Our childhood mentors determine not only our outlook on life but also our perception of self. As I hear the music from my children’s playroom I realise that soon my little girls will need more than fluffy unicorns to help them develop a sense of self. Their positive affirmations will need to come from real heroes, everyday men and women who live fulfilling lives with purpose.

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Lent- Peace and love to all on Earth.

 

Nederlands: Lent (Nijmegen) H.Hartbeeld bij RK...
Nederlands: Lent (Nijmegen) H.Hartbeeld bij RK kerk. (Photo credit: Wikipedia)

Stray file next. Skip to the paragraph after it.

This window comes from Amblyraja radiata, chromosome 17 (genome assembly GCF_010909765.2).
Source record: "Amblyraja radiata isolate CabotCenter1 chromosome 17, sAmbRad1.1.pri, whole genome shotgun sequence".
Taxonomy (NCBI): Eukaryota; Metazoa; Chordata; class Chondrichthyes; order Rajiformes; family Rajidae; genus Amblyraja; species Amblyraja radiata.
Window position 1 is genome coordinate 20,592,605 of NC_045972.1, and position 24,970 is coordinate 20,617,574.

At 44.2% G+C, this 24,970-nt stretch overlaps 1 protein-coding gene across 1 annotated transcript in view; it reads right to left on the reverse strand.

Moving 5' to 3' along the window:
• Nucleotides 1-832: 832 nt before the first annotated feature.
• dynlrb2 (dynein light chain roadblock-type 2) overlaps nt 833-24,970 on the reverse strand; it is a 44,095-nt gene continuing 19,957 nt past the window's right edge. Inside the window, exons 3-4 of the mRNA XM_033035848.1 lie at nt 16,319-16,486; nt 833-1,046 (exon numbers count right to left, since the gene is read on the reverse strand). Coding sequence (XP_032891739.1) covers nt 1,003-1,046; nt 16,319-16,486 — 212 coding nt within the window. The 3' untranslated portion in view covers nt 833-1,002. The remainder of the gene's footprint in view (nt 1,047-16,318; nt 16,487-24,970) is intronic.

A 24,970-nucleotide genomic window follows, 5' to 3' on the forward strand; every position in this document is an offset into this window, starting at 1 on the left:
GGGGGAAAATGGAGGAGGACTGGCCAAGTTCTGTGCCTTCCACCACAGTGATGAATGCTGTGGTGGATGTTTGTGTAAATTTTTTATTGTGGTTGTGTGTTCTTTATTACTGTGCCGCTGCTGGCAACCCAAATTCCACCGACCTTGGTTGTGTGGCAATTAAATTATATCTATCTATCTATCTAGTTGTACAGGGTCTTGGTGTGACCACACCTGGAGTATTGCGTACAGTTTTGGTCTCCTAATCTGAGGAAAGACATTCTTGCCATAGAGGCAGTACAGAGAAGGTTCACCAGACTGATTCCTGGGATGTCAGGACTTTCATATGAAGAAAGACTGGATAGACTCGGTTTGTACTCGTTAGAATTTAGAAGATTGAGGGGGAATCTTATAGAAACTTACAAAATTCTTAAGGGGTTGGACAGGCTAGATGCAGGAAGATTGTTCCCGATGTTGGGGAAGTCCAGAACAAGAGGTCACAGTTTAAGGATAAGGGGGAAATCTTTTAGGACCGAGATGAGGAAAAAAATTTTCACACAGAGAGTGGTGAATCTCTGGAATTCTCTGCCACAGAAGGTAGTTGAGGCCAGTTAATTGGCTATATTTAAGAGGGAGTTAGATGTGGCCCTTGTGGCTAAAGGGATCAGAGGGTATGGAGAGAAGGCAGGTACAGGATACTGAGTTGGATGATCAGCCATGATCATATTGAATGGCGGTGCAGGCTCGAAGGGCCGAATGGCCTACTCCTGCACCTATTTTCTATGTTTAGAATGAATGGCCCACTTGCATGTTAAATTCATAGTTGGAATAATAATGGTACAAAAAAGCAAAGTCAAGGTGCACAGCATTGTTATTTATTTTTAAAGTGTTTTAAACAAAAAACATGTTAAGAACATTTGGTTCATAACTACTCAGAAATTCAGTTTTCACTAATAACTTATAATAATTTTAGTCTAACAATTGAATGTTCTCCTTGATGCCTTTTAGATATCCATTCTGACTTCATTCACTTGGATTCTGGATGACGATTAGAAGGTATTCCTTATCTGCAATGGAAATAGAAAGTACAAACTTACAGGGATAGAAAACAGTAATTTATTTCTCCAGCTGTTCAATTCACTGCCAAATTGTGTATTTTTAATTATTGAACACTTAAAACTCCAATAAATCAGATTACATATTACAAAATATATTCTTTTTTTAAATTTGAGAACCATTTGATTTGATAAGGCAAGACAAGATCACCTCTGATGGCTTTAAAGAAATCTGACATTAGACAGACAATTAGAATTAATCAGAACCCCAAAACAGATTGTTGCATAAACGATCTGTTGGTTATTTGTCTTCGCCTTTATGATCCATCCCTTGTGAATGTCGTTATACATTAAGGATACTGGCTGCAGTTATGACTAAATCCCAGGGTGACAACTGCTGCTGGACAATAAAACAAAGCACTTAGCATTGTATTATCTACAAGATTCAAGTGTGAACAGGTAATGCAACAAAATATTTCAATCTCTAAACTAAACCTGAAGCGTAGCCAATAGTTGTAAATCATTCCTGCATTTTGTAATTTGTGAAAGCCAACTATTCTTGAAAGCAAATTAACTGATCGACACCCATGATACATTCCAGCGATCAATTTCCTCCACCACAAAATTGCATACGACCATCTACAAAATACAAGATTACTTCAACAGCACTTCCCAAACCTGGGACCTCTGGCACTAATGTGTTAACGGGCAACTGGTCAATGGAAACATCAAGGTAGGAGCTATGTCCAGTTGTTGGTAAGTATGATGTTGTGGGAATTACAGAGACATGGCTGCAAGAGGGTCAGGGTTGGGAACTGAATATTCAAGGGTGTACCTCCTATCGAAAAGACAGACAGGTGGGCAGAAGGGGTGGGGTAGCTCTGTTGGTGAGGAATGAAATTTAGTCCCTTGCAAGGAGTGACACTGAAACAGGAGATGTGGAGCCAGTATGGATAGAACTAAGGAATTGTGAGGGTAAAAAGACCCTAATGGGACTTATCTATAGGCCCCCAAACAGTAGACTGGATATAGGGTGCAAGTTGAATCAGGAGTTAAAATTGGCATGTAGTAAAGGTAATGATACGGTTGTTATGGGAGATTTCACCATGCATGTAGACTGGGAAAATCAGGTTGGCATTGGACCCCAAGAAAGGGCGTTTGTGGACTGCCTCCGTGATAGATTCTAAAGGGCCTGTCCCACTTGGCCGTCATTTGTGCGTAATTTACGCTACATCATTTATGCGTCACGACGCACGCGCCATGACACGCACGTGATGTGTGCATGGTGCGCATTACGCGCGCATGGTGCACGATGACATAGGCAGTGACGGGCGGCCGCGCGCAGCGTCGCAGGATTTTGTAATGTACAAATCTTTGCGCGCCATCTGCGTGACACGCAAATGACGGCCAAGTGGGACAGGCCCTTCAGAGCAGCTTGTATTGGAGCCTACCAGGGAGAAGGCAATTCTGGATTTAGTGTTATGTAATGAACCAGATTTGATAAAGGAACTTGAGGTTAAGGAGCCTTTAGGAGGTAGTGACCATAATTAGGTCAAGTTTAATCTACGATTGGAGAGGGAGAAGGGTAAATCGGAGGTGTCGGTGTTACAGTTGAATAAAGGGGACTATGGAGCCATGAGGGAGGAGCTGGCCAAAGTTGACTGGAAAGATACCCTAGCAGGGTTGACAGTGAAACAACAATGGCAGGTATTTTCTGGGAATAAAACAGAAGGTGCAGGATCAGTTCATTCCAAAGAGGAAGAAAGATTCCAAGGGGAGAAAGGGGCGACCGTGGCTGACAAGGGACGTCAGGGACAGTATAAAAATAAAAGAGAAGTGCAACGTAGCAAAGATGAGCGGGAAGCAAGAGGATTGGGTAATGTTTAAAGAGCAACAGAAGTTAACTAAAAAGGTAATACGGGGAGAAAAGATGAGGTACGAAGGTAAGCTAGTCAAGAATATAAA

It’s the Christian holy period of Lent, 40 days of introspection, fasting and prayers. Not many Christians observe it and as there aren’t any fixed rules, many just don’t let it affect their lives. My mother is a very staunch Catholic and my father; a merry soul believes his special relationship with God exempts him from ritualistic traditions. It was very interesting growing up in my home, my mother a fervent prayer warrior who prayed unceasingly on her knees through most of the night and hurried about the housework all day, exhorting us to keep praying. As a kid I hated school but I remember preferring to study than join my mum in her never-ending novenas and rosaries. My Dad was way cooler, rarely went to church and was well versed with the DE Silva method, mediation, psychology, mind control, hypnosis, and the like. He had a well-stacked library with rare finds like Ben Sweetland’s I WILL, ESP, Works of Carl Jung, Psych symbology, along with regulars like Napoleon Hill, Dale Carnegie, Edward De Bono etc. While most kids read fairy tales, I would read Napoleon Hill and Dale Carnegie. My elder brother and I used to play mind games, like trying to materialise the family TV into our bedroom cupboard. When thoroughly bored we would try ESP, I would draw a symbol and mentally project it to him and he would clear his mind and try to receive it. I was 8 and he was 10, in hindsight we should have played more in the park! My mum though staunchly religious never brushed aside any of these new science practises and in fact encouraged us to explore the sciences. I remember she would keep telling us, Einstein says we use only 2 % of our brains, so use more! This dialogue was especially more prevalent during exam times. That was mum, madly in love with God but so fiercely intelligent and she found a perfect balance. Science and religion were never in conflict, God had created all, including science and mankind only discovered what the almighty had already set in motion. Dad on the other hand always struggled with religion, the traditions were nonsensical to him, the rules and regulation another form of thought control. He was always intrigued with conspiracy theories, the Bermuda triangle, secret societies and was always researching the latest theory. Mum, whom dad called a brainwashed sheep of the church was always at peace and never lost her faith. Dad, the wise one, was always deeply troubled and made many hurried decisions based on fear, doubt and insecurity. I learnt early that what is right varies form society to society but truth varies form an individual to an individual. Personal truths are what empowers a person, a solid one like the one my mother had, grounded her and gave her stability; a varying one like my father’s made him a boat tossed about in the stormy sea. It is for this very reason that Lord Jesus had declared, “know the truth and the truth will set you free.” So as we enter this holy period of fasting, prayer and self-reflection, I take time out to quite my mind and to find out my truth. I intend to reaffirm my beliefs and strengthen my resolve. I hope I can be half the role model my mother was and instruct my children in the way of our ancestors. Peace and love to all the inhabitants of the Earth.